I have not had the opportunity to check as to in how many other cases similar funds are being withheld at the direction of the Department of Health, Education, and Welfare.

All of this is being done under the claimed authority of title VI of the Civil Rights Act of 1964. I respectfully submit that neither the timber receipts nor the share of land rentals directed to be paid by law to the counties adversely affected by reservoirs come within the provisions of title VI. These funds are not grants. They are payments and actually constitute consideration for the State having passed legislation authorizing the Federal Government to acquire lands for forests on the one hand and, in the second instance, are to offset tax losses from lands taken for flood control. Congress provided this payment in the way of compensation for damages done to people in the counties and for schools and roads in the counties by reason of taking such lands off the county and State tax rolls.

Now if this same Department of Health, Education, and Welfare is to direct and handle the appropriations which this committee


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recommends and which the Congress provides, truly it will have asslow do

sumed all the powers of dictatorship, which we must not permit. in the The situation has now reached such a stage that

I fear for the public tion de

school system. As so frequently happens, the U.S. Court of Appeals for the Fifth Circuit at least has gone much further than the Supreme Court ever went. They have required the closing of school buildings and other acts to force full amalgamation; and certain district judges, I understand, are toying with the idea of complete integration with a separation of the students by sex-all of which comes back to the fact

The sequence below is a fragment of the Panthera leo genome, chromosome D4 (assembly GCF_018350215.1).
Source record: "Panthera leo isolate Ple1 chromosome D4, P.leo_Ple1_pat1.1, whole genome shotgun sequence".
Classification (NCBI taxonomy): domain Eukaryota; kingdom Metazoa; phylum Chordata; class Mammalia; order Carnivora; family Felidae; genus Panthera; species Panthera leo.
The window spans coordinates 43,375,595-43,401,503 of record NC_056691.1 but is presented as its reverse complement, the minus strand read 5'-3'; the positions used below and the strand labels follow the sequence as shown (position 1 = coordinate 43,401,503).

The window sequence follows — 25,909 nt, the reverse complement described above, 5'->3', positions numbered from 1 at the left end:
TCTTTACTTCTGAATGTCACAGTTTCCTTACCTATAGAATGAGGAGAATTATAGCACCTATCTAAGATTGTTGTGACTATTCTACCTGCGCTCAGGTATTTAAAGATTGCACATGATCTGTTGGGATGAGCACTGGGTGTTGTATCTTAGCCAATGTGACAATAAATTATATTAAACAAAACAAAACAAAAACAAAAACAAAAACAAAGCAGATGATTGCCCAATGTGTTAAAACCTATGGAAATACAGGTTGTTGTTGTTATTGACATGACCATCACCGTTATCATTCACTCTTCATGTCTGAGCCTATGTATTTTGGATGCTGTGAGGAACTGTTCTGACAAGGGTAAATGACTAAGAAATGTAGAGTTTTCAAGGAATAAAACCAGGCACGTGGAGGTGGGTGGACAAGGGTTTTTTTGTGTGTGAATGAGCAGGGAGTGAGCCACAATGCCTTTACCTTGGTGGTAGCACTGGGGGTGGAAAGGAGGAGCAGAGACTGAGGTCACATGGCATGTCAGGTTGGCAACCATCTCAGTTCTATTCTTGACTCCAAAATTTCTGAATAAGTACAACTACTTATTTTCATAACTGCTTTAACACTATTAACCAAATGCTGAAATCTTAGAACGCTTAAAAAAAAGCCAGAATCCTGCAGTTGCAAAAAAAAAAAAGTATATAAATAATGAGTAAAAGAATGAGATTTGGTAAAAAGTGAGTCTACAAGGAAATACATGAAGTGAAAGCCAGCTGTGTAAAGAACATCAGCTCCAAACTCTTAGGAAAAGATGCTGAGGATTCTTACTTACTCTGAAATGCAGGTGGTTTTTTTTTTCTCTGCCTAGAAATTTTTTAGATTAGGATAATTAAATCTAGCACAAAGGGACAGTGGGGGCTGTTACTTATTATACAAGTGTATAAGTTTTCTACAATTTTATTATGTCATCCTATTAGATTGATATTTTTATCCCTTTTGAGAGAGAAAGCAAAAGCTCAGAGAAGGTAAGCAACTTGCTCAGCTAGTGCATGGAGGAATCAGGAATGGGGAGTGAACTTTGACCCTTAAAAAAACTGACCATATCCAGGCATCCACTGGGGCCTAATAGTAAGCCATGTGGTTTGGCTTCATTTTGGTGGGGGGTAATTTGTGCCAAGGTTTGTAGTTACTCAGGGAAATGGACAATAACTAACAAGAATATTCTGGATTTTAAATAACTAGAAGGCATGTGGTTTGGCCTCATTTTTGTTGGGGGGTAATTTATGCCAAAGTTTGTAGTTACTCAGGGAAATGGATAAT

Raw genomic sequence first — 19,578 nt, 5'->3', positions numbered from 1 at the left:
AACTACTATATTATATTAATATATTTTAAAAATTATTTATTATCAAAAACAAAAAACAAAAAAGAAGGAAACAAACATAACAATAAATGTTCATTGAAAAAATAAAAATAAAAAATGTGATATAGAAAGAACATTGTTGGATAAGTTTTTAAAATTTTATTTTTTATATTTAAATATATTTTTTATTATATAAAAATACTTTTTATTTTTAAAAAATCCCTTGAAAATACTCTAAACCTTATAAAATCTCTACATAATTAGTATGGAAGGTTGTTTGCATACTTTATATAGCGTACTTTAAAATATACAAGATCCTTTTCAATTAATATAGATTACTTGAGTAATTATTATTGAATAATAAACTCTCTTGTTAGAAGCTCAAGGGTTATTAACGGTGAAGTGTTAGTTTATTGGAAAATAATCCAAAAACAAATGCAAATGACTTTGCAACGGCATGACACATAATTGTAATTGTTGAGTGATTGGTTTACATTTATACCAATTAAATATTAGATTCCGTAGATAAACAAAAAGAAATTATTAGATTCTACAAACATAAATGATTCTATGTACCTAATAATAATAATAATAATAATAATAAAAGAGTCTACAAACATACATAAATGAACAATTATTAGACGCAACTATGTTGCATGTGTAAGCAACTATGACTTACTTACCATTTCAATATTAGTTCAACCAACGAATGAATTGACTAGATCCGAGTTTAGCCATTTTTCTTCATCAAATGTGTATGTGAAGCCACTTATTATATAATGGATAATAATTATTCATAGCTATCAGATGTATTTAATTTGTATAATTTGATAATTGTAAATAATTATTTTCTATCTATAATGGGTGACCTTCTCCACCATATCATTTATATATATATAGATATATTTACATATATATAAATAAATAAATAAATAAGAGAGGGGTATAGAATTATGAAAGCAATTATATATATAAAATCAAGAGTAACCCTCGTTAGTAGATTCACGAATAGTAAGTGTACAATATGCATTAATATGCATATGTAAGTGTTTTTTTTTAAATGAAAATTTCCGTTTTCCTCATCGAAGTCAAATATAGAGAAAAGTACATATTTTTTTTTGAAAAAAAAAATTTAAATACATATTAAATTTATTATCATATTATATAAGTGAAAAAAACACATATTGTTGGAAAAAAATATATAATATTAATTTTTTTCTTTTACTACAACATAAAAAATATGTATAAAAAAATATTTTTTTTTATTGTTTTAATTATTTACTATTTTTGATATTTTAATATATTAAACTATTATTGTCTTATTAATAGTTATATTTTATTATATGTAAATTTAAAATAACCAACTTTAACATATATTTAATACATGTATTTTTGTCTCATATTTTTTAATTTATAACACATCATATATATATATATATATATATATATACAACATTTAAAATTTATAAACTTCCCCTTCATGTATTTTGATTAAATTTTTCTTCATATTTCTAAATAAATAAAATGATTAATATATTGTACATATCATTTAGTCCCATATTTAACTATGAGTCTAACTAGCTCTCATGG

that the courts and HEW have completely usurped the rights of the eighpeople's branch of Government, the legislative branch.

I respectfully urge that this committee again include in its appropriation bill the language which the House adopted last year, as follows:

No part of the funds contained in this Act may be used to force busing of students

, abolishment of any school, or to force any student attending any elementary or secondary school to attend a particular school against the choice of his or her parents or parent.

SEC. No part of the funds contained in this Act shall be used to force busing of students

, the abolishment of any school or the attendance of students at a particular school as a condition precedent to obtaining Federal funds otherwise available to any State, school district, or school.

I believe it necessary if we are to save our educational system. I know it is necessary if we are to retain fully our place as representatives of the people and as the people's branch—the branch which must originate and say what apprpiraitions are for; a branch that has within its hands the means of seeing that the educational system which has worked so well in this country is not destroyed. Again, I am referring